The Oklahoma Corporation Commission has ordered the closure of seven oil and gas wastewater disposal wells in an effort to prevent further earthquakes in two areas.
This is part of ongoing efforts by the commission to mitigate the impact of underground wastewater disposal on seismic activity.
The regulator said on Thursday that it had asked operators to close four disposal wells in the Byron/Cherokee area, and wants to see cuts of 25 to 50 percent in disposed volumes for 47 other wells. In the Medford area, the commission called for three disposal wells to cease operations and 19 other wells to cut disposed volumes by 25 to 50 percent.
These changes will result in a net volume reduction of 47 percent in the Byron/Cherokee area and 42 percent in the Medford area. In addition, another 67 disposal wells have been placed on notice to prepare for possible changes to their operations.
U.S. government scientists said in April that the increase in earthquake activity in the central and eastern United States since 2009 is linked to the disposal of oil and gas wastewater by injecting it into deep wells.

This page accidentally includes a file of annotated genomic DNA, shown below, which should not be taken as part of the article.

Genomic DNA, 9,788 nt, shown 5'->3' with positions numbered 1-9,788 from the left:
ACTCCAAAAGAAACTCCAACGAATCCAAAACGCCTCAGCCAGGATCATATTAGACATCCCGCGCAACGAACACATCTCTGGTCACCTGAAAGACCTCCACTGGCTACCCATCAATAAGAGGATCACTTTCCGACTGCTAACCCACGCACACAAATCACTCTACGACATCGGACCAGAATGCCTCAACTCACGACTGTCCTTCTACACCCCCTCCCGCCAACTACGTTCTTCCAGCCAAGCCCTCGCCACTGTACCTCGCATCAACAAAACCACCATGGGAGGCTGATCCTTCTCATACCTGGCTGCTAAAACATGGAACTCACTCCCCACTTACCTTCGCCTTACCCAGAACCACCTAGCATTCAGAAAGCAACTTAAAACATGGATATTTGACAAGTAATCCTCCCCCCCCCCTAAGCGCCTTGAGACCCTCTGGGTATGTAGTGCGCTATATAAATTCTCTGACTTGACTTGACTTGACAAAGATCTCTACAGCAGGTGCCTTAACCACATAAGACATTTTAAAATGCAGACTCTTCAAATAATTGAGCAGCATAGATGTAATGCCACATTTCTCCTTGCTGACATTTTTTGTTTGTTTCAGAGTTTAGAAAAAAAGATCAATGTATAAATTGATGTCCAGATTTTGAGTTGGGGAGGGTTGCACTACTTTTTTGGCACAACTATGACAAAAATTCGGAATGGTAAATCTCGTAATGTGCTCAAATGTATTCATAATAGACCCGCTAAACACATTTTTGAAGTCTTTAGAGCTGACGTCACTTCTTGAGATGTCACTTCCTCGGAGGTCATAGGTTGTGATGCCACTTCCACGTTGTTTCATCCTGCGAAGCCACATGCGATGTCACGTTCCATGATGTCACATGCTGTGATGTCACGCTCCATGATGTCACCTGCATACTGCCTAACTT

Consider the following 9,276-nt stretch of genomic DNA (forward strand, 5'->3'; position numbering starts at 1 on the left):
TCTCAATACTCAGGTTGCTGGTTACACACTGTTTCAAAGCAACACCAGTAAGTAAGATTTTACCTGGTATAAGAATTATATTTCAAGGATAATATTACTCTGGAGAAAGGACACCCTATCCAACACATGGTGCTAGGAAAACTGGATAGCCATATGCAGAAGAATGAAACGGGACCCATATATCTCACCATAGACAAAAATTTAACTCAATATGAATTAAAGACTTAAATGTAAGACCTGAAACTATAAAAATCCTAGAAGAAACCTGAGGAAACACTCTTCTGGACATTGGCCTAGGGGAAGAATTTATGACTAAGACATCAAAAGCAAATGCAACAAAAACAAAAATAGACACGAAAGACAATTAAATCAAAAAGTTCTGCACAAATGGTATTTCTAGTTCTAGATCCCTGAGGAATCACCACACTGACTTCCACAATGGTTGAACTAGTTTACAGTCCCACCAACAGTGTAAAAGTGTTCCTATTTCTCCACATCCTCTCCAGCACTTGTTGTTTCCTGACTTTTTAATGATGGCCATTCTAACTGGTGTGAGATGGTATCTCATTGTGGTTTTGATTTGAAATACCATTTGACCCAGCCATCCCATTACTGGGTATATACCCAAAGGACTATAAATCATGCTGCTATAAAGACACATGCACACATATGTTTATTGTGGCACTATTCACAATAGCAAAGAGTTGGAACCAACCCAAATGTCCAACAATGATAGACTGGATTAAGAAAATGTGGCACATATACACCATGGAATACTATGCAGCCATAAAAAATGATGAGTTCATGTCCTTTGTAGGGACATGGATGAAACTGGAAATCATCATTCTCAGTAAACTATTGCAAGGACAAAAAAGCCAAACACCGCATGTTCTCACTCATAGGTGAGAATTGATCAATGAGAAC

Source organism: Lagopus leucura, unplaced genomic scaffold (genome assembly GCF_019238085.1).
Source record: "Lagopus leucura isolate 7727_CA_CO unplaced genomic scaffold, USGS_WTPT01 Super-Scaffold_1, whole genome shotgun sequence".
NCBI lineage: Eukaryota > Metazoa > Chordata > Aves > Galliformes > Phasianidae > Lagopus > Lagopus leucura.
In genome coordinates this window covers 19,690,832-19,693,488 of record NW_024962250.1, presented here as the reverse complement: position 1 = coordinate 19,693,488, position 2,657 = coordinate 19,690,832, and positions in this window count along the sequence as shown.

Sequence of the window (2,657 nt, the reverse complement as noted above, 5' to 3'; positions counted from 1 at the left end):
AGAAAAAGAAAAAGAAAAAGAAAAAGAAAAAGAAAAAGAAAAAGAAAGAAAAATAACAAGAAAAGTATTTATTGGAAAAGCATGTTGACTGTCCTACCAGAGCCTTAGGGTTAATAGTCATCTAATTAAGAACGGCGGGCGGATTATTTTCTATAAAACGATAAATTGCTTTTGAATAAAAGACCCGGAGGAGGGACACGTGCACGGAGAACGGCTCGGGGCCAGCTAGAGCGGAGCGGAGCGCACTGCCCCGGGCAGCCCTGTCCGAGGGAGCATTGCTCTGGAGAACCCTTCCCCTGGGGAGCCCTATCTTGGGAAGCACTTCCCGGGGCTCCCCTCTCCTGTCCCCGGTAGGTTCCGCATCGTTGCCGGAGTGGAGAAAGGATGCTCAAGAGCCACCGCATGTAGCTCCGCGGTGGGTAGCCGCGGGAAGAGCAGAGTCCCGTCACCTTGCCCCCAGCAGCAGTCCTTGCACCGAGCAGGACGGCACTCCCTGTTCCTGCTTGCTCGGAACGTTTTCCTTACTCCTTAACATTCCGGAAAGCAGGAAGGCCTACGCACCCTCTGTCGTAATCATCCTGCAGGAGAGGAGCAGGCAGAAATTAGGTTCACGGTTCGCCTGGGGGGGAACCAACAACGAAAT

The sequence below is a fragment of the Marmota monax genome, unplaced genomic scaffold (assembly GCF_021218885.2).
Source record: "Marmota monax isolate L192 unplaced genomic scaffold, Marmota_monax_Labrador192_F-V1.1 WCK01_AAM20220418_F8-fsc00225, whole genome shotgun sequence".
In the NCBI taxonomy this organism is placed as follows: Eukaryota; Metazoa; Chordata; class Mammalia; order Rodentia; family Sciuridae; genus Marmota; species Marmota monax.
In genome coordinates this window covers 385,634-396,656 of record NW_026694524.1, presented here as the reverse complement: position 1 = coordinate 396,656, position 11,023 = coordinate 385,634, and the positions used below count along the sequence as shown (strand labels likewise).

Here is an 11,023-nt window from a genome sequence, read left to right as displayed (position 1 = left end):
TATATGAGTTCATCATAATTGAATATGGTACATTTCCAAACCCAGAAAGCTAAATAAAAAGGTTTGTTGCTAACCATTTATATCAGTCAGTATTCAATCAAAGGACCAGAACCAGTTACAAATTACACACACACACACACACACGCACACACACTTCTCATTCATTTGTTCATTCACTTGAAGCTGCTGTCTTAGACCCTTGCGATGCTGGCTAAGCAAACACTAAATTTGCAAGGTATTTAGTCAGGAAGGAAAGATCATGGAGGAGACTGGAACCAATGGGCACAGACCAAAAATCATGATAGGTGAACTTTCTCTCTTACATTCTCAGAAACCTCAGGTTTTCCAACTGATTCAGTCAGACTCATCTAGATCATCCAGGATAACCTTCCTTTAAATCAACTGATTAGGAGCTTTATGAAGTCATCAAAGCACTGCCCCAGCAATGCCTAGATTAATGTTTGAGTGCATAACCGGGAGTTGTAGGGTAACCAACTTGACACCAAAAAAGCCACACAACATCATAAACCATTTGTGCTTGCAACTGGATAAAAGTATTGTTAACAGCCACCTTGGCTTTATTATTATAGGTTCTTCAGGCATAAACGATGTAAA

Around the same time, the Oklahoma Geological Survey officially recognized for the first time the link between oil and gas wastewater disposal and the record number of earthquakes recorded in the state in recent years.
State Rep. Cory Williams claimed last week that pressure from the oil and gas industry is hampering effective regulation of the industry.
“The problem is we’re being totally reactionary as opposed to proactive,” Williams told the Associated Press. “We wait for a seismic event, and then we react to it, which is an abysmal policy for handling something that can cause catastrophic damage to property and/or life.”